I reviewed Need for Speed III more than a few months ago and loved the game. It had a few shortcomings, but they were minor and insignificant compared with the outstanding gameplay and graphics. When I first played Need for Speed III, I thought it was vastly superior to Need for Speed II. Now that I've played the next Need for Speed game, High Stakes, I have to ask myself: Does it surpass the third installment as easily as the third surpassed the second? Not exactly. That doesn't mean the game is bad or even worse than Need for Speed III. It just isn't a huge leap in terms of graphics and gameplay.
Those who buy this game should realize that it plays very much like Need for Speed III, but with some extra play modes and one big added feature.
The biggest feature added to the game is car damage, which we've all been crying for since the inception of this fine arcade racing series. I'm happy to say that on this count, the game benefits greatly from damage modeling. All cars have ratings for body, engine, suspension, and handling. Too many bumps, scrapes, and crashes will bring those ratings down. At first, the damage is subtle, but once you start racking up the collisions, you'll see the car's body start to warp, the windshield and windows break, and the engine start to smoke. Tires will be off kilter, and you'll notice the performance of your car suffering commensurately. There is no way to fix your car during a race, so you are in a bind should the damage be extensive. There is a status window on the top right corner of your screen, though, so you can monitor your damage and respond accordingly. You might want to be less reckless if you see the red damage-indicator bar overtaking the blue status bar. For Need for Speed purists who don't want to play with damage, this option can be toggled off.
Although damage cannot be repaired within a race, it can be repaired between races if you are playing in the new career mode. Unlike the tournaments in Need for Speed III, this career mode has higher stakes attached to it, if you'll pardon the pun. You start you off with a wad of cash and asked to purchase a lowly BMW Z3 or a Mercedes SLK 230. Then you enter a series of circuits organized into tiers. As you advance through the tiers, you earn more money, which you can use to repair your car between races, upgrade your existing cars, or buy new vehicles. There are three different types of circuits in the career play mode. There are regular races, where you try to amass the most points over three or more tracks. There is a knockout mode, where the last-place finisher in each race is eliminated from the circuit. And there is a high stakes mode, where it's you against one other driver with your cars on the line. Each circuit has an entry fee and offers the finishers varying amounts of cash depending on how they placed. In the high stakes mode, your entry fee is your car, and the prize is the loser's vehicle. It's a quick way to earn a car but also a very quick way to lose one.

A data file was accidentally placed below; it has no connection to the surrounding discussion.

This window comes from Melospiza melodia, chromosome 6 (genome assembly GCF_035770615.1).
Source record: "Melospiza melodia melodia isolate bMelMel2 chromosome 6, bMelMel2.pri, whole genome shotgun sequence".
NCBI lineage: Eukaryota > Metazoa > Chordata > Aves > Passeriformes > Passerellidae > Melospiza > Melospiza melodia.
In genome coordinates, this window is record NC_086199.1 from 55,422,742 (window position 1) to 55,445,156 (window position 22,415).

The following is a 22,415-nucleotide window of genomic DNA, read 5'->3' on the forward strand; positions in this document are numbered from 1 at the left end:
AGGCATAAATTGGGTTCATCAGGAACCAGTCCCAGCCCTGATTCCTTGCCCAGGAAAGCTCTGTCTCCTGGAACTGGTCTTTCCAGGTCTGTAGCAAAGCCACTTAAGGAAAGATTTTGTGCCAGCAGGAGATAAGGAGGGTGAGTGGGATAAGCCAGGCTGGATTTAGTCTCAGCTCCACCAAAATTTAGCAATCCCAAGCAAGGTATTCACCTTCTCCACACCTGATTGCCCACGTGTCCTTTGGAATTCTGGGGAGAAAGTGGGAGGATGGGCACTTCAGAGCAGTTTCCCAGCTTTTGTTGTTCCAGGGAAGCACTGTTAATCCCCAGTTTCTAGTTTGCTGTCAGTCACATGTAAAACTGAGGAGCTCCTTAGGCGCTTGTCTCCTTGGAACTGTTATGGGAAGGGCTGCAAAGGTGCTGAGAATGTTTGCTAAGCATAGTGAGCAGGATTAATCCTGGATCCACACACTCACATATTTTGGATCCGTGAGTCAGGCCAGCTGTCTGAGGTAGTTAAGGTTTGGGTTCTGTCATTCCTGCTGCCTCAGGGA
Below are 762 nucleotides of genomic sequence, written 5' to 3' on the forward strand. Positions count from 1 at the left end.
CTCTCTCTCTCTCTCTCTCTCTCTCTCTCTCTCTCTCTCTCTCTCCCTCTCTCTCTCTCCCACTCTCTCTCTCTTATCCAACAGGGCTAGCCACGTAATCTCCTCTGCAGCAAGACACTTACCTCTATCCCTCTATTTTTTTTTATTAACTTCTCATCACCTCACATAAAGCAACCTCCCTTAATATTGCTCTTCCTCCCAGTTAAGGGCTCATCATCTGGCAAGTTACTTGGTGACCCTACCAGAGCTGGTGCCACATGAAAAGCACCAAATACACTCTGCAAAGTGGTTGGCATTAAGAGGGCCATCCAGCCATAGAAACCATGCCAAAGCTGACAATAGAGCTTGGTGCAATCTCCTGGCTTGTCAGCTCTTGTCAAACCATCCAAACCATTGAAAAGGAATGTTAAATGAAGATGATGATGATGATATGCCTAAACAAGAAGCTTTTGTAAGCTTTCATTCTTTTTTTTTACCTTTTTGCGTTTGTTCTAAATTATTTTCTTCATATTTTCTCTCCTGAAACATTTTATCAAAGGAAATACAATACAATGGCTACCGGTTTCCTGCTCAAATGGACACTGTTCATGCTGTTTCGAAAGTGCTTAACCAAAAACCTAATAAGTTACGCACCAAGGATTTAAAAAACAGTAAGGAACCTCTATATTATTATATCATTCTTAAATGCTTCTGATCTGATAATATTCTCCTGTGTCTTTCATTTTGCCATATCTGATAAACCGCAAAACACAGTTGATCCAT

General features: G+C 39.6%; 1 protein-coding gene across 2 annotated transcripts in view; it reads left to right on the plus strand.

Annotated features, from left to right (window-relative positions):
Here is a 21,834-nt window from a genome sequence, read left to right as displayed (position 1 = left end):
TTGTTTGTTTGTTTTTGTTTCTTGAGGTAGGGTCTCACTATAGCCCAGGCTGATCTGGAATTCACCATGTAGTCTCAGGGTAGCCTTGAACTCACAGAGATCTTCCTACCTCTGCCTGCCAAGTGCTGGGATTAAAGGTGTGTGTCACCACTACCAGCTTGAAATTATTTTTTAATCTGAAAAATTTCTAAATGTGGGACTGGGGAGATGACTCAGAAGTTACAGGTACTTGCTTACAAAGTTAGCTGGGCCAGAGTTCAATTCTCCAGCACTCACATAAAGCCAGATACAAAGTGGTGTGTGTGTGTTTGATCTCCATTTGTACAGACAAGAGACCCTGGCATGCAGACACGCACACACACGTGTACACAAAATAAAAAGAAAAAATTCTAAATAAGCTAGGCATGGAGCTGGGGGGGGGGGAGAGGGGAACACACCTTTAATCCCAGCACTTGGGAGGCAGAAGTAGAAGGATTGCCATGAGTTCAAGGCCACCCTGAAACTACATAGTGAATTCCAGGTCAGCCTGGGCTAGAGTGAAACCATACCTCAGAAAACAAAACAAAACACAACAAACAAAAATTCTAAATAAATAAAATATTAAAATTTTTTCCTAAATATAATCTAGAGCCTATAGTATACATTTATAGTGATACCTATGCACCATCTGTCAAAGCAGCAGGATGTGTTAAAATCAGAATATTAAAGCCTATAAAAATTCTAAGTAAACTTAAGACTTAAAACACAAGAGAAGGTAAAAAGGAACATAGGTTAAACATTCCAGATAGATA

With ten tiers to race, and multiple circuits within each tier, there is a lot of gameplay in the career mode. The career mode also cleverly forces you into making hard choices on how to manage your car and money. Do you pay the $8000 to upgrade your car's suspension and engine, or do you save the money and hope you can win enough in the next race to buy an all-new ride? The additional car damage and repair costs also force you to race a little smarter. In addition, persistence is rewarded, as successive victories unveil more expensive levels of cars, bonus cars, and bonus tracks.
It would be too much to ask of a gamer to play through the entire career mode in one sitting, so the game does save your progress, although you don't have the option of saving between races in a circuit.
Aside from the career mode, there are other modes of play that make their return, as well as some new ones we haven't seen before. There is the normal arcade mode, where you only commit to one race at a time, as well as Need for Speed III-style tournament play. Then there is the police-chase hot pursuit mode, which is more robust in this version. There is the previous mode of hot pursuit but also two new versions, both of which add a twist to the gameplay and even more value to the overall package. Once again, though, not all cars are available in hot pursuit.
Of course, then there are all the options that the Need for Speed series is known for. You can tweak all your cars, adjust graphic details, and toggle off various gameplay elements like weather, night driving, and the existence of traffic. There is a spectacular car showcase that has a slide show, inside view, and detailed specs on all the cars. And lastly, there is the full suite of multiplayer options, although EA's Internet racing network still isn't final at this stage.
There is really very little to criticize about this game. Some of the graphics aren't great, such as the dust-cloud sprites. And some of the tracks are boring, with little ambient detail. I thought the soundtrack was a weak imitation of Wipeout's, with some annoying animal noises thrown in for bad measure. There is also the matter of the feel of the gameplay being similar to Need for Speed III. High Stakes doesn't feel like a sequel, even though it is a very good game on its own.
In essence, Need for Speed: High Stakes is Need for Speed III with car damage, a new career mode, new cars, and new tracks. It plays like its predecessor but just has so many more extras. If you already own Need for Speed III, you have to decide whether those new features are worth the asking price. But if you don't have Need for Speed III, then this will be a rare treat among PC racing games. You'll enjoy the graphics, the fast gameplay, and the plethora of cars and tracks at your disposal.